Queries in MySQL, Sphinx and many other database or search engines are typically single-threaded. That is when you issue a single query on your brand new r910 with 32 CPU cores and 16 disks, the maximum that is going to be used to process this query at any given point is 1 CPU core and […]
I recently mentioned a few of the big “non-starter” limitations Postgres has overcome for specific use cases. I decided to write a series of blog posts on MySQL’s unsolved severe limitations. I mean limitations that really hobble it for major, important needs — not in areas where it isn’t used, but in areas where it […]
We now have hardware in our test lab that represents the next generation of commodity servers for databases. It’s aÂ Cisco UCS C250 server, powered by two Intel Westmere CPUs (X5670 @ 2.93GHz). Each CPU has 6 cores and 12 threads. The most amazing part is the amount of memory. It has 384GB of RAM, whichÂ is […]
One of our customers gave me a chance to run some benchmarks on 24-core (intel cpu based) server, and I could not miss it and ran few CPU-bound tasks there. The goal of benchmarks was investigation of InnoDB-plugin and XtraDB scalability in CPU-bound load.
We’ve recently done benchmarks comparing different MySQL versions in terms of their CPU efficiently in TPC-C like Workload. We did it couple of weeks ago so MySQL 5.0.67, MySQL 5.1.29 and Innodb Plugin 1.0.1 were used which are not very recent, though we do not think results will differ a lot with today versions.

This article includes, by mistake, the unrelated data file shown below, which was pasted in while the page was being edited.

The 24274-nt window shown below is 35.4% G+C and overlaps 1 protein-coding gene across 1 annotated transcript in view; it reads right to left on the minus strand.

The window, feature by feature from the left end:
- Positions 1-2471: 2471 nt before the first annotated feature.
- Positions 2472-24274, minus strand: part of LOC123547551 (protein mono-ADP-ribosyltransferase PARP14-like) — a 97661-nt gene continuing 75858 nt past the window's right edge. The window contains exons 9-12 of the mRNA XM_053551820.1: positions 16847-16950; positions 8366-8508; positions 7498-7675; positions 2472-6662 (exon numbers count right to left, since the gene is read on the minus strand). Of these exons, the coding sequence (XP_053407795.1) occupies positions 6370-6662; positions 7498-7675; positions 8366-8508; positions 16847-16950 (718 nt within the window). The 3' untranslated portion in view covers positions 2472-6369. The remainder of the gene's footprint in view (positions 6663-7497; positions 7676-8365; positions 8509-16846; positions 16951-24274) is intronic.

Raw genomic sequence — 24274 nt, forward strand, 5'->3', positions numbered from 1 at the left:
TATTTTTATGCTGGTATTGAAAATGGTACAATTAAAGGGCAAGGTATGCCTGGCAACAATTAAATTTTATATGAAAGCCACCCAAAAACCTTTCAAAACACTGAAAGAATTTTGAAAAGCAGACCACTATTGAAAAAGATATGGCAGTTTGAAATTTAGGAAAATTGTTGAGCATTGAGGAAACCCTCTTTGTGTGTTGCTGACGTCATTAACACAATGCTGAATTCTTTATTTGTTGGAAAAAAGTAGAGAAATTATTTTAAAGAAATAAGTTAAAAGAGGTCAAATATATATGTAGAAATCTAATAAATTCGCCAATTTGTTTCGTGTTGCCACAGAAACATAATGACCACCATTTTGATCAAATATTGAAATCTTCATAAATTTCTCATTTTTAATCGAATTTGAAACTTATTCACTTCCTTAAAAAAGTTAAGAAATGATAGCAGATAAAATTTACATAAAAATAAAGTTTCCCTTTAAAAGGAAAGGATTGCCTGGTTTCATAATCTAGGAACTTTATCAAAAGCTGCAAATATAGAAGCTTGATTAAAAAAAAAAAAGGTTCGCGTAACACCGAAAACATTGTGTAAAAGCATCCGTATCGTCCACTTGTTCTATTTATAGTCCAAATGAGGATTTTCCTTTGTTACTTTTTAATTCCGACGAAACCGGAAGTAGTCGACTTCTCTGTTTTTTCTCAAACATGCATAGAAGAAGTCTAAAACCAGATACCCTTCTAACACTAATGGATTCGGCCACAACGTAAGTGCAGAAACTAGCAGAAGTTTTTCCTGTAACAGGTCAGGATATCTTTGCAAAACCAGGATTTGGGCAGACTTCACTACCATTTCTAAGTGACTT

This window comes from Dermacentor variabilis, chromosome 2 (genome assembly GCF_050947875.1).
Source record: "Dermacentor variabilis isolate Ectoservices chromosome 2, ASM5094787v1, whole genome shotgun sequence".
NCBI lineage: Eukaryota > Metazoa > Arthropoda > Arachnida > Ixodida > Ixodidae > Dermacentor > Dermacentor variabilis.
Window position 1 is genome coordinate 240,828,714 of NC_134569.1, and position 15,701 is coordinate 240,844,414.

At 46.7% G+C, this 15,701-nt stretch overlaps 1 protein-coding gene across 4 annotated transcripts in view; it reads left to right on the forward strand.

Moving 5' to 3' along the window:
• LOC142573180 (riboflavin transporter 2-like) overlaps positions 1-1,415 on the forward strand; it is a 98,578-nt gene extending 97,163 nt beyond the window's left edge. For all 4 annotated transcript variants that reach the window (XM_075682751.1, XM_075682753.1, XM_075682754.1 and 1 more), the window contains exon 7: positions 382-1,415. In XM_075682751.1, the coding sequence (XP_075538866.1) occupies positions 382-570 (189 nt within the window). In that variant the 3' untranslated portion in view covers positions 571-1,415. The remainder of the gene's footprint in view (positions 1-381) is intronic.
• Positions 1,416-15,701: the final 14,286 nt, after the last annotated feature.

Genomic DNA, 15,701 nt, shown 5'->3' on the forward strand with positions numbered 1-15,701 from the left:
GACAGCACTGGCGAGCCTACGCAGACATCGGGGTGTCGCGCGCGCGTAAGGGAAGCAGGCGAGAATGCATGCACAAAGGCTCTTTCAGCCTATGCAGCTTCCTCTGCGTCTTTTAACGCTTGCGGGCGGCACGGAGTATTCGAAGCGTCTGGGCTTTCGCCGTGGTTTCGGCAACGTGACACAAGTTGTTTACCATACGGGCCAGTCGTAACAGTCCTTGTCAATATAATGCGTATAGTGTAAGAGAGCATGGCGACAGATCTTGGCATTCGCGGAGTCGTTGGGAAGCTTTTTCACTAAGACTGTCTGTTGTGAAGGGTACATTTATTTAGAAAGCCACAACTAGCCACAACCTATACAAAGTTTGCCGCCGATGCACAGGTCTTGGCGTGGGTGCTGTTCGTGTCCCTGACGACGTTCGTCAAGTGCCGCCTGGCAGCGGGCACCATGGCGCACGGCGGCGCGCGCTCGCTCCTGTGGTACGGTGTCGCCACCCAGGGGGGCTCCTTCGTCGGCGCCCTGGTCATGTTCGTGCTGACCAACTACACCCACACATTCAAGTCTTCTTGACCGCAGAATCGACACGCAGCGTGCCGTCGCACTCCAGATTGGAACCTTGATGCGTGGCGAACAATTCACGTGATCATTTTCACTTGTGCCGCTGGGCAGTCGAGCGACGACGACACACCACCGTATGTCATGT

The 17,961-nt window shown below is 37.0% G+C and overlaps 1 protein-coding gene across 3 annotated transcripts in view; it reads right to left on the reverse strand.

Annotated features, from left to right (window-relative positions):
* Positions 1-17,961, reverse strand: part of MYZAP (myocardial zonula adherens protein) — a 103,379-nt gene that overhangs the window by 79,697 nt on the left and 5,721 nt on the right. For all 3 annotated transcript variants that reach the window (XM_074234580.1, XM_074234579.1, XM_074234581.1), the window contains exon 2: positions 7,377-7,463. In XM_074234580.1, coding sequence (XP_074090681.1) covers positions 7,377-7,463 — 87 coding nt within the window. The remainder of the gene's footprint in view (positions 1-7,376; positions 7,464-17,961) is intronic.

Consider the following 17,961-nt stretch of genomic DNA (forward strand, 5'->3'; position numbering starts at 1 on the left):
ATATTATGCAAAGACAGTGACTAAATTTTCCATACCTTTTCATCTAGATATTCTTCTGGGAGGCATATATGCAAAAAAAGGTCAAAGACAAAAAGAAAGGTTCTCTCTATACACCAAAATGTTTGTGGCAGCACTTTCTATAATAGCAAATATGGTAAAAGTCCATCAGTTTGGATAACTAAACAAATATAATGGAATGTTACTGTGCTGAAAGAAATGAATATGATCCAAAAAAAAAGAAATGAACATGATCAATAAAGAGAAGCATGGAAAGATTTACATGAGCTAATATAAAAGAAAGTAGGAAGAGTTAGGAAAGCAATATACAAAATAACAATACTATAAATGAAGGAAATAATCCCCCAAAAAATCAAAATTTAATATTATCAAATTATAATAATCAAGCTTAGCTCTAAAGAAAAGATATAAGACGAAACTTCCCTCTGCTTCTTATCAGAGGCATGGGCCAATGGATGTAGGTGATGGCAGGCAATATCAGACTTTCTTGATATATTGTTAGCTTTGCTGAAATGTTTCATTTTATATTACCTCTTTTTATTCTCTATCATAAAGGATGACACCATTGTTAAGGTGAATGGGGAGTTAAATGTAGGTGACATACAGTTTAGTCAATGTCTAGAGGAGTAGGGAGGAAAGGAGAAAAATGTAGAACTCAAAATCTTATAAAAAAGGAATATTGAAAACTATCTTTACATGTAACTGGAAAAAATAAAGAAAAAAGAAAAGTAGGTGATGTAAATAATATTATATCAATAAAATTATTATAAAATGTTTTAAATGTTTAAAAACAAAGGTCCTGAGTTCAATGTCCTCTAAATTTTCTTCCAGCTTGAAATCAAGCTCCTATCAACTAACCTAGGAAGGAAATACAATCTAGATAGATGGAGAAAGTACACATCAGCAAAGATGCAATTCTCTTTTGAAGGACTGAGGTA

This is part two on a two-part series on the performance implications of in-flight data encryption with MySQL. In the first part, I focused specifically on the impact of using MySQL’s built-in SSL support with some rather surprising results. Certainly it was expected that query throughput would be lower with SSL than without, but I […]
8PM. One of the servers found a critical bug. Hop online and discuss, log bug. 10PM. Patch ready. 10:30PM. New build ready. 10:45PM. New RQG run initiated. This was by no means an uncommon sight during the months of testing that went into Percona Server 5.6, in fact it was commonplace. At a certain point, […]
NOTE: This is part 1 of what will be a two-part series on the performance implications of using in-flight data encryption. Some of you may recall my security webinar from back in mid-August; one of the follow-up questions that I was asked was about the performance impact of enabling SSL connections. My answer was 25%, […]
I recently stumbled upon a post that Peter Zaitsev published back in 2007 titled “Innodb Performance Optimization Basics.” It’s a great post and reading it inspired me to examine what’s changed in the nearly six years that have followed in terms of MySQL, Percona Server – as well as in all of the other now-available […]
This blog post is part two in what is now a continuing series on the Star Schema Benchmark. In my previous blog post I compared MySQL 5.5.30 to MySQL 5.6.10, both with default settings using only the InnoDB storage engine. In my testing I discovered that innodb_old_blocks_time had an effect on performance of the benchmark. There was […]